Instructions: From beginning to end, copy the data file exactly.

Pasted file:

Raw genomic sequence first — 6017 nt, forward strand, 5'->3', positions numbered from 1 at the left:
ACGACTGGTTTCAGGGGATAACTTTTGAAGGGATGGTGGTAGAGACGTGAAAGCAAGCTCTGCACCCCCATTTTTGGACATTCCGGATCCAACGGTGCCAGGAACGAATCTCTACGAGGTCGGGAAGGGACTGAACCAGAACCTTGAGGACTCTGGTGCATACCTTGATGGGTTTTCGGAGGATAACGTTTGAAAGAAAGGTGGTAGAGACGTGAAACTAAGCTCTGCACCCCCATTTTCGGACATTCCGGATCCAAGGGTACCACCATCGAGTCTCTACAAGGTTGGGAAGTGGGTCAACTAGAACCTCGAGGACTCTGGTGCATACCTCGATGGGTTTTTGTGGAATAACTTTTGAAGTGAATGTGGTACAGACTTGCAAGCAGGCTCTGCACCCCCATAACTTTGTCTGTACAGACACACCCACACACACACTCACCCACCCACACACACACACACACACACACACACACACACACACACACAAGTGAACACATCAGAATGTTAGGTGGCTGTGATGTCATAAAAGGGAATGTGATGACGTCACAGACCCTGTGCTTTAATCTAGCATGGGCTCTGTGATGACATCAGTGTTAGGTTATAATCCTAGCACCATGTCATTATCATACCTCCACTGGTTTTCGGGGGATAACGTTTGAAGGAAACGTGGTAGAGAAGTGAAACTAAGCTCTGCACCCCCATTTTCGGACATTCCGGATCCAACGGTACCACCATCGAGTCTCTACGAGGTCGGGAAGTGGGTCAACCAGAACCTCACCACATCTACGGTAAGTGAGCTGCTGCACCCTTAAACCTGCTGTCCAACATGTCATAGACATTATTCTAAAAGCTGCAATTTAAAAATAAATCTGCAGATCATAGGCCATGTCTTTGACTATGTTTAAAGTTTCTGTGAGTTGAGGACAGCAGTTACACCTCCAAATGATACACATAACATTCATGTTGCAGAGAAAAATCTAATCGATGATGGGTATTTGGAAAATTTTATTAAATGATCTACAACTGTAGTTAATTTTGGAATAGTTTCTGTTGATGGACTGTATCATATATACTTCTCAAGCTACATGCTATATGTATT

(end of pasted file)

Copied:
Raw genomic sequence first — 6017 nt, forward strand, 5'->3', positions numbered from 1 at the left:
ACGACTGGTTTCAGGGGATAACTTTTGAAGGGATGGTGGTAGAGACGTGAAAGCAAGCTCTGCACCCCCATTTTTGGACATTCCGGATCCAACGGTGCCAGGAACGAATCTCTACGAGGTCGGGAAGGGACTGAACCAGAACCTTGAGGACTCTGGTGCATACCTTGATGGGTTTTCGGAGGATAACGTTTGAAAGAAAGGTGGTAGAGACGTGAAACTAAGCTCTGCACCCCCATTTTCGGACATTCCGGATCCAAGGGTACCACCATCGAGTCTCTACAAGGTTGGGAAGTGGGTCAACTAGAACCTCGAGGACTCTGGTGCATACCTCGATGGGTTTTTGTGGAATAACTTTTGAAGTGAATGTGGTACAGACTTGCAAGCAGGCTCTGCACCCCCATAACTTTGTCTGTACAGACACACCCACACACACACTCACCCACCCACACACACACACACACACACACACACACACACACACACACAAGTGAACACATCAGAATGTTAGGTGGCTGTGATGTCATAAAAGGGAATGTGATGACGTCACAGACCCTGTGCTTTAATCTAGCATGGGCTCTGTGATGACATCAGTGTTAGGTTATAATCCTAGCACCATGTCATTATCATACCTCCACTGGTTTTCGGGGGATAACGTTTGAAGGAAACGTGGTAGAGAAGTGAAACTAAGCTCTGCACCCCCATTTTCGGACATTCCGGATCCAACGGTACCACCATCGAGTCTCTACGAGGTCGGGAAGTGGGTCAACCAGAACCTCACCACATCTACGGTAAGTGAGCTGCTGCACCCTTAAACCTGCTGTCCAACATGTCATAGACATTATTCTAAAAGCTGCAATTTAAAAATAAATCTGCAGATCATAGGCCATGTCTTTGACTATGTTTAAAGTTTCTGTGAGTTGAGGACAGCAGTTACACCTCCAAATGATACACATAACATTCATGTTGCAGAGAAAAATCTAATCGATGATGGGTATTTGGAAAATTTTATTAAATGATCTACAACTGTAGTTAATTTTGGAATAGTTTCTGTTGATGGACTGTATCATATATACTTCTCAAGCTACATGCTATATGTATT